• gallery gets £325
  • artist gets £212.50
  • customs & excise are sent £37.50 by the gallery
  • BUT purchaser has paid £575

SO where is the £75 VAT which the gallery should have given to the artist, who in turn should have passed it on to the customs & excise? Perhaps it’s in the gallery’s bank account.

Some galleries do in fact send the wrongly charged VAT to the customs and excise, in the mistaken belief that it has been correctly levied – and the money is rarely returned. This is astounding; it means that throughout this country purchasers are wrongly paying 15% over the top, which is either

  1. wrongly going into the galleries’ pockets; or
  2. wrongly going to the customs & excise (who may or may not have pockets) and
  3. is not going to the artist and
  4. is unnecessarily increasing the price of art works to a level which is unacceptable to many buyers and would-be purchasers (an extra £75 can get you to New York).

The answer to the problem is documentation: if galleries say they have charged VAT – whether on sales and/or on commission – they must, by law, issue a receipt with their VAT registration number endorsed upon it. (Indeed so must any VAT-registered person – including an artist). So, if a gallery states that it has charged VAT somewhere along the line and an artist knows s/he’s not registered for VAT, then the VAT can only be payable on the gallery’s commission and not on the sale price. In such a case the gallery should issue the artist with a receipt showing the commission charge and the VAT paid.

4. Artists who are not registered must be at an unfair advantage/since they can sell for much less?

Yes and no. Yes: because they can sell for £500 without charging VAT, thereby ‘undercutting’ a VAT registered colleague by £75 (in the purchaser’s eyes). No: because, unlike VAT registered colleagues they cannot claim back from the customs & excise VAT they have paid on purchase of materials and services.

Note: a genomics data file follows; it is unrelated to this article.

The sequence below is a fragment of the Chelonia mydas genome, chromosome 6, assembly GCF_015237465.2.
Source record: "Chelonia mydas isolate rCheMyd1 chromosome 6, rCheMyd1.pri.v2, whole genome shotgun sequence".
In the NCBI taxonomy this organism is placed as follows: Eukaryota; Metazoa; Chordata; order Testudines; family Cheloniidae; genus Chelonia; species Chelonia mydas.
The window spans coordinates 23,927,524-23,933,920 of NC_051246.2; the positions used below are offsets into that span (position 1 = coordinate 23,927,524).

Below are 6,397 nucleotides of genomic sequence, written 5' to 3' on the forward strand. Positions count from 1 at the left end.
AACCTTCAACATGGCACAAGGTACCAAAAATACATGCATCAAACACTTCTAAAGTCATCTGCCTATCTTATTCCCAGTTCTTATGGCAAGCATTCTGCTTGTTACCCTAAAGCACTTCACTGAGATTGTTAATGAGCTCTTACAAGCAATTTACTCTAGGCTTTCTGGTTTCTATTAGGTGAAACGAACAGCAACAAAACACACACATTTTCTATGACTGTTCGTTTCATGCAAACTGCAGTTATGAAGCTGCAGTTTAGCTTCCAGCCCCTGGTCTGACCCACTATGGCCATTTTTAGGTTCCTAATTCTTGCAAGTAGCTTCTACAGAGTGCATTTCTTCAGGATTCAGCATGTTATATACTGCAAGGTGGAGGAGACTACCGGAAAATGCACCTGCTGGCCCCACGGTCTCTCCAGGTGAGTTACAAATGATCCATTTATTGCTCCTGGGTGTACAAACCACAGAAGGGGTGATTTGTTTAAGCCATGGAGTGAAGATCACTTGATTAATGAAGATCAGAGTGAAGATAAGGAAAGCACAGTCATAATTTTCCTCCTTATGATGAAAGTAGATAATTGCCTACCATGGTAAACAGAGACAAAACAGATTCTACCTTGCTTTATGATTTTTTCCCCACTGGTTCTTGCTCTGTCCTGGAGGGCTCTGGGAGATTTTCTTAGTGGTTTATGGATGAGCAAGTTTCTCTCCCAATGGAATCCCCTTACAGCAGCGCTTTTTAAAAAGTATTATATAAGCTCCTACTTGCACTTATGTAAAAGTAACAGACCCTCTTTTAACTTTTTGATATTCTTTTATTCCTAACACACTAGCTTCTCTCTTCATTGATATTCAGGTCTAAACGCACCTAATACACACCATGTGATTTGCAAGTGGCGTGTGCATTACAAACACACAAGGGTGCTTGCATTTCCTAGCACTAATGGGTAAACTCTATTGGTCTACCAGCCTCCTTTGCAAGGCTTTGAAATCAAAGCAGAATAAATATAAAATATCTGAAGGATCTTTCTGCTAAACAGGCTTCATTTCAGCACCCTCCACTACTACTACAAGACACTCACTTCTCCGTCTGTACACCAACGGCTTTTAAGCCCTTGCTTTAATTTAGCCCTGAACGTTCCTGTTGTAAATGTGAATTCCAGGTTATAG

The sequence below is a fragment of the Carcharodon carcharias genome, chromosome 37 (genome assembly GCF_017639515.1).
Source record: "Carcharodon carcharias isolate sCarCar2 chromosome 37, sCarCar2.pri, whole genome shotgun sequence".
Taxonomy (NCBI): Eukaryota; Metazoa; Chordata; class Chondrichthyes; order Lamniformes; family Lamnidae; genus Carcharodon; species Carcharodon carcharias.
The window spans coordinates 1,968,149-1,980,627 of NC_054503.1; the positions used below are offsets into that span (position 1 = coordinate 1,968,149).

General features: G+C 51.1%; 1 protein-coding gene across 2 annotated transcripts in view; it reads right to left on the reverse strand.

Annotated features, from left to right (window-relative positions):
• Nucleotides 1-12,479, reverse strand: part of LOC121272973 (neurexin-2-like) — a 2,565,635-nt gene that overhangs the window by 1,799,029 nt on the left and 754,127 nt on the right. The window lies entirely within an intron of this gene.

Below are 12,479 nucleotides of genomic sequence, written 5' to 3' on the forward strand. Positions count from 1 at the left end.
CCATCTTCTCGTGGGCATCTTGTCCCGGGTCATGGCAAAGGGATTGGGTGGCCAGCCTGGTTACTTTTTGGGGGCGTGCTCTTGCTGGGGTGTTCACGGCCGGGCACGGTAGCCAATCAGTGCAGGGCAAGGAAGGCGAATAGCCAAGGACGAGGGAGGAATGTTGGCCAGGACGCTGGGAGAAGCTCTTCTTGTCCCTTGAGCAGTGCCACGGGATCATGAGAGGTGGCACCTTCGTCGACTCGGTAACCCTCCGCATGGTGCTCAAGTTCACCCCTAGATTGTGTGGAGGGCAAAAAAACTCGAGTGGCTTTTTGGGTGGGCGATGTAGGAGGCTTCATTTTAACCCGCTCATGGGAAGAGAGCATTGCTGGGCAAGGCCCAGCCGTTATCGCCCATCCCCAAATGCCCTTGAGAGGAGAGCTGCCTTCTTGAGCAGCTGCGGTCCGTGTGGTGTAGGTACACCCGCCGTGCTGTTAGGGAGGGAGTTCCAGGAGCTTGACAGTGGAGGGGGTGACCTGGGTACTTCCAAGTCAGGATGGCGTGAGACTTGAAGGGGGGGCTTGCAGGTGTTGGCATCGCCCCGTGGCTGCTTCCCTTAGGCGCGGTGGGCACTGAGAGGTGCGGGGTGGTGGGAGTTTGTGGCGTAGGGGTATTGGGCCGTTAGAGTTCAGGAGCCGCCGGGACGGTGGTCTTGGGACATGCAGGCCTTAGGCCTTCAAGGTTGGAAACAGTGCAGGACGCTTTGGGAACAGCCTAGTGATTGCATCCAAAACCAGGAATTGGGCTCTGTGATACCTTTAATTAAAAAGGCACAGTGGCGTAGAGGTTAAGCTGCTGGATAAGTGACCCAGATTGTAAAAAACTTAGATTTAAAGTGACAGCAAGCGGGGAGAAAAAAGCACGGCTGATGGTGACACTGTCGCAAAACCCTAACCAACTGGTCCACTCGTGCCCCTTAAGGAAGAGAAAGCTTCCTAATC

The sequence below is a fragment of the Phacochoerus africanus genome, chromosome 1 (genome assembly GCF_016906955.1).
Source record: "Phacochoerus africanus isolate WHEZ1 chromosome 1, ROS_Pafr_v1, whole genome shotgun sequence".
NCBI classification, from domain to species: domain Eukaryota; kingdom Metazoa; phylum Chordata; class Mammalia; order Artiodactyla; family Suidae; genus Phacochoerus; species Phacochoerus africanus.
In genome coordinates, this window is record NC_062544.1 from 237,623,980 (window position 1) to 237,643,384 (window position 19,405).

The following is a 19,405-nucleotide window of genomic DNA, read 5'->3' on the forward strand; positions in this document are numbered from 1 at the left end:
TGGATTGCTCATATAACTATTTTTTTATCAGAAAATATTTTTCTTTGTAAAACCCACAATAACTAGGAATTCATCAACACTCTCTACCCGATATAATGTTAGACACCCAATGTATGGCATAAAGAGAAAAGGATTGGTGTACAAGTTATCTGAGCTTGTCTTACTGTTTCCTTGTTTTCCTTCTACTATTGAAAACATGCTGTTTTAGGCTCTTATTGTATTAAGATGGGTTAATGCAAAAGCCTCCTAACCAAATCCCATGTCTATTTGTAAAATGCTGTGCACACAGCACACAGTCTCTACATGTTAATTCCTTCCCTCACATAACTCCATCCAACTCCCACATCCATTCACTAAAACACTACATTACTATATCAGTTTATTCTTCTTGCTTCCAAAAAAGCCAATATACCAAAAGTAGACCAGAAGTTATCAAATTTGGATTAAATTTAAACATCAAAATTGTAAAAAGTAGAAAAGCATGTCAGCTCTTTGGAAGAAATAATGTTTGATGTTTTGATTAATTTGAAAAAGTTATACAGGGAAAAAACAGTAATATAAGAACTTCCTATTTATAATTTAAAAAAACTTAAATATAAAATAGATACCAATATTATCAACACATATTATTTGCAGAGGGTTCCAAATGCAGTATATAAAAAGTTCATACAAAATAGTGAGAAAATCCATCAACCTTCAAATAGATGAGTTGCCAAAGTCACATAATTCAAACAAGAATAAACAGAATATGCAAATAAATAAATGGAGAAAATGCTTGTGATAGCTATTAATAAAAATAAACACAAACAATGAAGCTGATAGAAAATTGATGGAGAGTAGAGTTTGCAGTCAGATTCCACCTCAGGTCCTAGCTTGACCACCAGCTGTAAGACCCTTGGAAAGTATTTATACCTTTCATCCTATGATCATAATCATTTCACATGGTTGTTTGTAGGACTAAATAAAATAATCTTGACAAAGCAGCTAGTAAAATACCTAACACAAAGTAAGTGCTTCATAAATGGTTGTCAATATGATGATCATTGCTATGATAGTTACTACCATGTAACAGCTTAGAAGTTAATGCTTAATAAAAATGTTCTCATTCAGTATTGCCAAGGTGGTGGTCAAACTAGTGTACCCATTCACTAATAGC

5. Does this mean that VAT-registered artists are at an unfair advantage, since they can get VAT relief on purchase of materials and services?

On balance, yes, because although registered artists must charge VAT on sales, their registration enables them to claim back vast sums of VAT spent on materials and services.
e.g. artist registered for VAT sells goods and services amounting to £15,000 + £3,000 VAT, per annum.
S/he has purchased materials and services amounting to £10,000 + £1,500 VAT, per annum.
At the end of the year the artist deducts the £1,500 he spent on VAT from the £3,000 VAT s/he has charged on sales, and sends the £1.500 balance to the customs and excise.

In this way, a VAT-registered artist never pays VAT on materials and services. The unregistered artist always pays VAT on materials and services. If you’re still with me – first of all, congratulations, and secondly, this sounds like “one law for the rich.”, since only well-heeled artists have a turnover high enough to enable them to register. However, it is possible for artists whose turnover is less than £10,000 to voluntarily register for VAT, if they feel they are at an unfair disadvantage compared with their registered colleagues.

6. What would happen if sales were zero-rated?